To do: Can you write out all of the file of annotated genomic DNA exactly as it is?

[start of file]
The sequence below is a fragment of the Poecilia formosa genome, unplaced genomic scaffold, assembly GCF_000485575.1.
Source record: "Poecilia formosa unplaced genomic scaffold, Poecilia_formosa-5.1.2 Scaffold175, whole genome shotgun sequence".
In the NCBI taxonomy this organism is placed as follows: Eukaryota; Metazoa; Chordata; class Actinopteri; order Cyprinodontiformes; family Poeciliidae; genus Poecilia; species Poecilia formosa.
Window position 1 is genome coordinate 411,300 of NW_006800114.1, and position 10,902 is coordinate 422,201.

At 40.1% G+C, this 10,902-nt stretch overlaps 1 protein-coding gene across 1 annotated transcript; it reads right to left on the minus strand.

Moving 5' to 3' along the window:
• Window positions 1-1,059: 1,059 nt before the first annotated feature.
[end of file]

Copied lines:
The sequence below is a fragment of the Poecilia formosa genome, unplaced genomic scaffold, assembly GCF_000485575.1.
Source record: "Poecilia formosa unplaced genomic scaffold, Poecilia_formosa-5.1.2 Scaffold175, whole genome shotgun sequence".
In the NCBI taxonomy this organism is placed as follows: Eukaryota; Metazoa; Chordata; class Actinopteri; order Cyprinodontiformes; family Poeciliidae; genus Poecilia; species Poecilia formosa.
Window position 1 is genome coordinate 411,300 of NW_006800114.1, and position 10,902 is coordinate 422,201.

At 40.1% G+C, this 10,902-nt stretch overlaps 1 protein-coding gene across 1 annotated transcript; it reads right to left on the minus strand.

Moving 5' to 3' along the window:
• Window positions 1-1,059: 1,059 nt before the first annotated feature.